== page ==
We arrived on Thursday morning (at roughly 8:00 A.M.), and walked the casino floor until almost 12:30 when we were told our room was ready. This was my fault more than theirs. Check-in is 3:00, but to save money we flew in on the early morning flight.
When we got to the hotel room, we noticed that the TV image was very very pixelated, and even became laggy from time to time (sound wouldn't match up with video, then suddenly the video would catch-up). We called the front desk, they sent up a technician on Friday, swapped out the box, and said it was fixed.
Sadly, this was not the case. Every day we were at the Palms the TV would run the same stunt. Now if this was the only item, I wouldn't be too upset. After all, who goes to Vegas to sit in a hotel room? However, it was only the tip of the iceberg. On Friday morning, I noticed that the water pressure out of the shower head was abysmal. I chalked it up to being morning and everyone showering at the same time (a common experience when traveling). Later that day, my wife showered, and had the same problem, yet the water pressure coming from the tub spout was strong. She called the front desk about this item as well. Someone from building maintenance came up, looked at it, and said it was fine.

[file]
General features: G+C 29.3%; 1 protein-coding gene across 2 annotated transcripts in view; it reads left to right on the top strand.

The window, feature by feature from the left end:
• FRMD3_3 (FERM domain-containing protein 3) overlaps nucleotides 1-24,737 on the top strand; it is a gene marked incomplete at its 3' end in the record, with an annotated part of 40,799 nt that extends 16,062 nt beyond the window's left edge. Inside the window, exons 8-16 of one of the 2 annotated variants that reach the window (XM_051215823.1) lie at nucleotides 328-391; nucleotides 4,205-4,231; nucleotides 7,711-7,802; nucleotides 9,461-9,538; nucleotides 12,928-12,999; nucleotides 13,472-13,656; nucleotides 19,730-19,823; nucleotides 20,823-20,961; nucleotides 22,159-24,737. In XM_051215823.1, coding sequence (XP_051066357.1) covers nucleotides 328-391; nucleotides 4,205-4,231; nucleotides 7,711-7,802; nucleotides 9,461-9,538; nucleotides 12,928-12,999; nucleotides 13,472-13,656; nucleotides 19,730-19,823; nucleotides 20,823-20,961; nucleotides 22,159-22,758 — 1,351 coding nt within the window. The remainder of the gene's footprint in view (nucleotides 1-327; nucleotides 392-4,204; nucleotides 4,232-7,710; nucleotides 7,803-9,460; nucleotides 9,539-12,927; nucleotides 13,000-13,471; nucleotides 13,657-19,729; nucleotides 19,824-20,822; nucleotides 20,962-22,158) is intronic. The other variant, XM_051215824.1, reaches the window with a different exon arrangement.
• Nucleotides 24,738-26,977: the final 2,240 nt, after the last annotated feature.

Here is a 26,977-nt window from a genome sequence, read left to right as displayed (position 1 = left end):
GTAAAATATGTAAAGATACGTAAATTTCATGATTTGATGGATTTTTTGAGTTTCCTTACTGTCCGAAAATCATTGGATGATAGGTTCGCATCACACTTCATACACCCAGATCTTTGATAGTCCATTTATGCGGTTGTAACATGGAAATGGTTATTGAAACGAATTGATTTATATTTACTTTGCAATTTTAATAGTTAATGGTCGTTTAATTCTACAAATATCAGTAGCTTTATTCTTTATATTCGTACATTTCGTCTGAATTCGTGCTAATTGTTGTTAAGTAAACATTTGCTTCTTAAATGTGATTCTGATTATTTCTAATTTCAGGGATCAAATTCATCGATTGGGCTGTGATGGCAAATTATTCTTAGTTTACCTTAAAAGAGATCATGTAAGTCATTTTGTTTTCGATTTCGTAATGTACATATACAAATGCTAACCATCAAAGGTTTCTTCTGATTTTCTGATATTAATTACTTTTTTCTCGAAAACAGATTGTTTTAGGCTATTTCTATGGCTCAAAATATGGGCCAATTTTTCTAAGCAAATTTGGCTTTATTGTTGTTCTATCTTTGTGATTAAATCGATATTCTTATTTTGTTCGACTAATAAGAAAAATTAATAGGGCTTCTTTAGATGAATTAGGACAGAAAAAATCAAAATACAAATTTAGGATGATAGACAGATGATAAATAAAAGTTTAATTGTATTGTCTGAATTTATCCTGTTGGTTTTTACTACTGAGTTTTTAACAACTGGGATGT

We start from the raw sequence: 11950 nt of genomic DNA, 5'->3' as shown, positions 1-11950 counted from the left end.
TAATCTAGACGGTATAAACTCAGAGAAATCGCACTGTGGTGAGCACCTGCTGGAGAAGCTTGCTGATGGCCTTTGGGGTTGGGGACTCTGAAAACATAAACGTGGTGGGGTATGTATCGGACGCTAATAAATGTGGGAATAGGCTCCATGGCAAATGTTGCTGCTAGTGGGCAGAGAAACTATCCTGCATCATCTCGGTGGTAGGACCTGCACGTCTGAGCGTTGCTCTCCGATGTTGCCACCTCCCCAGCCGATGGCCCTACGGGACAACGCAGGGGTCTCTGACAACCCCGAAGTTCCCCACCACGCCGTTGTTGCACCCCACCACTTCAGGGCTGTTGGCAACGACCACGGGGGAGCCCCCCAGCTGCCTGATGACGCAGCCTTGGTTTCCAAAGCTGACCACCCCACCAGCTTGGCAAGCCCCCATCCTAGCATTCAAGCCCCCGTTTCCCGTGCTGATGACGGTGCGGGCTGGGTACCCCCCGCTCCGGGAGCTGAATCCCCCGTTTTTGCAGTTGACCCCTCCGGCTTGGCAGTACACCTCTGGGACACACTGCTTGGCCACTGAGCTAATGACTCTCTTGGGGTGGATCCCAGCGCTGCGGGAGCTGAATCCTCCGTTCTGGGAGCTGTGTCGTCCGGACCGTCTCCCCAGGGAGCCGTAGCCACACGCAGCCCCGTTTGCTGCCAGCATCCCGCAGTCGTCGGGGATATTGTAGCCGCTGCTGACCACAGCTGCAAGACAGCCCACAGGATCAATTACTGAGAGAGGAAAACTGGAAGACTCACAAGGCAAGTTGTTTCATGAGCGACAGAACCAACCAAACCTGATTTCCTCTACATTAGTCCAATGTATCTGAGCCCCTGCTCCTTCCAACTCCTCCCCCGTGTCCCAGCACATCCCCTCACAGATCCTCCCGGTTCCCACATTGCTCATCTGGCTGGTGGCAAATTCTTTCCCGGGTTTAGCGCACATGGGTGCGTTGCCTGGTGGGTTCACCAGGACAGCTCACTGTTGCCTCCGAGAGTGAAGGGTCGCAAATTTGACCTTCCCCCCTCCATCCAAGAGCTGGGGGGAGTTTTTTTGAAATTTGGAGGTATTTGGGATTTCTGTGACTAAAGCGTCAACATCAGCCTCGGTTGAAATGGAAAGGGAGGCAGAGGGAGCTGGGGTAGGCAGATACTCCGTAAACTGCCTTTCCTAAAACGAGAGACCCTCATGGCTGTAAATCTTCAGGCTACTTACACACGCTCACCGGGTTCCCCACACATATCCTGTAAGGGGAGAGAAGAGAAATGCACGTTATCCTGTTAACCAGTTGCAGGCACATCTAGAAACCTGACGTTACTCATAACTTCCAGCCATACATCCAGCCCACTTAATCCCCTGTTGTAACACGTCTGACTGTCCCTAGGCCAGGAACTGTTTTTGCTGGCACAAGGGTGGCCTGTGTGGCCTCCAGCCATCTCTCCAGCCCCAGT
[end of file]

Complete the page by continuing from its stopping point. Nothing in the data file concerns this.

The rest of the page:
Unfortunately, this repeated every day. My wife would call about the TV, people would arrive, "fix it," she would mention the water pressure, they would look, say it was fine and leave. Rinse (attempt to in the poor water pressure) and repeat. This continued until Tuesday (the day before we left) when there was a knock at the door and 2 people from building maintenance arrived to fix the shower spout. When they took apart the shower head, we saw that an O-Ring was bent over, blocking the pressure, and the head was full of sand, cutting off the remaining pressure. The two maintenance techs expressed their surprise when we informed them about the visits from different techs starting on Friday, and the fact that the ticket had been open so long (nearly 5 days). No other comments given, and the TV only showed analog channels that night.
On Saturday night, there was a kitchen fire in one of the restaurants at the Palms. They closed the restaurant, but missed something. Everyone who had reservations at that one restaurant went to another restaurant on the premises. Unfortunately, that other restaurant had staff call in sick, so they were understaffed for the evening, before the kitchen fire. Nobody thought to shift over staff from the closed restaurant to the one that had to take the load. Food and drink times were ridiculous. Explanations offered, but no other comments.
Also on Saturday, an acquaintance of mine, Tim Gard, a comedic keynote speaker, was trapped in an elevator for over 90 minutes. He recently had knee surgery, but had to use a ladder to get out of the elevator, and his only consolation for the time spent in the elevator was a bottle of water with the Palms logo. Do you think his routine in Vegas may receive an update?